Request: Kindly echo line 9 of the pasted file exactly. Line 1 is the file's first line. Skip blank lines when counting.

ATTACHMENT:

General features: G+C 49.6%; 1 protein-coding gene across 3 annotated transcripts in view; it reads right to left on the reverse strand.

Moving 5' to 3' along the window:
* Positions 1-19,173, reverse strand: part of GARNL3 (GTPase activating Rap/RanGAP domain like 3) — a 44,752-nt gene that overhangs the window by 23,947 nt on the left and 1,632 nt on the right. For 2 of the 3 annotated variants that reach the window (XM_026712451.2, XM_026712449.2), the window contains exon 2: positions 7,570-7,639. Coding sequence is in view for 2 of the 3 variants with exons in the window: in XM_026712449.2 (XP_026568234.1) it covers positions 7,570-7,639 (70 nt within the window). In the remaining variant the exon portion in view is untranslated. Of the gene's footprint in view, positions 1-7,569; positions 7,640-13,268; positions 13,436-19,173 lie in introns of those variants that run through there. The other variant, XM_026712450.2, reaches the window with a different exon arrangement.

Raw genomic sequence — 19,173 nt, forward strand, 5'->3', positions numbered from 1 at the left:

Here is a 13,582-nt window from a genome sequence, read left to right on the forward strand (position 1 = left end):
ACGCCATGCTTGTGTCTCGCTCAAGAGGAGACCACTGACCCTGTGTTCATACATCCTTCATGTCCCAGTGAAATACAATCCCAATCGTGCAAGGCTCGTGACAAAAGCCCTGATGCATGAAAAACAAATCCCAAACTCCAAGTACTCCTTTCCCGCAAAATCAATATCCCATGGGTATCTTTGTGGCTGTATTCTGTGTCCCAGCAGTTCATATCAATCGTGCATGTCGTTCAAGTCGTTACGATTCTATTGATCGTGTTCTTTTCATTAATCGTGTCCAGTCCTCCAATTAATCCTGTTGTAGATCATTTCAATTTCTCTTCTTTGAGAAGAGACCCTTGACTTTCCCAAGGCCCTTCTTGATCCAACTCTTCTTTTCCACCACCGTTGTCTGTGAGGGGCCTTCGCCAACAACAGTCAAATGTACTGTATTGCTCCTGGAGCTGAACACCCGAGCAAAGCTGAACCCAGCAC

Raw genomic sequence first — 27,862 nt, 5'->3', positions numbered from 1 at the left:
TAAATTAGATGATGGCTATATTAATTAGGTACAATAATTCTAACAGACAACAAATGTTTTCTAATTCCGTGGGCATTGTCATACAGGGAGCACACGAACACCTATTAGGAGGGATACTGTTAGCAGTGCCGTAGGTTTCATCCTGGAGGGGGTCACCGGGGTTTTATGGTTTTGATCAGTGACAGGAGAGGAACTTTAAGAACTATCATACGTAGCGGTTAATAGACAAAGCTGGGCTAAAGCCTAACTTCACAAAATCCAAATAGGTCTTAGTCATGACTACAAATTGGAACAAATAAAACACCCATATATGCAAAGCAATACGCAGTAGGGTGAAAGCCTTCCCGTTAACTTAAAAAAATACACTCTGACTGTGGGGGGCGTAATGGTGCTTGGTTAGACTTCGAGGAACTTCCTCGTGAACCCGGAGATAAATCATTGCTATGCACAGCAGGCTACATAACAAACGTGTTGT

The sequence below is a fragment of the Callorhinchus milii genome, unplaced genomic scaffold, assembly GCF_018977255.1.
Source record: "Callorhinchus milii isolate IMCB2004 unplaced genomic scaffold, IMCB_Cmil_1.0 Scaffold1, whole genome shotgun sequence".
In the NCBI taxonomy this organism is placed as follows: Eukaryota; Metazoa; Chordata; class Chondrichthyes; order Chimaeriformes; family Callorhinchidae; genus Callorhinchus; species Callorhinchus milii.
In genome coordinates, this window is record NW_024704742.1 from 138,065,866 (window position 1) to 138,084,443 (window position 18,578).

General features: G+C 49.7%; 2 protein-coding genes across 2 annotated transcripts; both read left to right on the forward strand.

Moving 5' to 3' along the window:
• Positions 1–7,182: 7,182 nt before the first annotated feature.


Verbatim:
The sequence below is a fragment of the Callorhinchus milii genome, unplaced genomic scaffold, assembly GCF_018977255.1.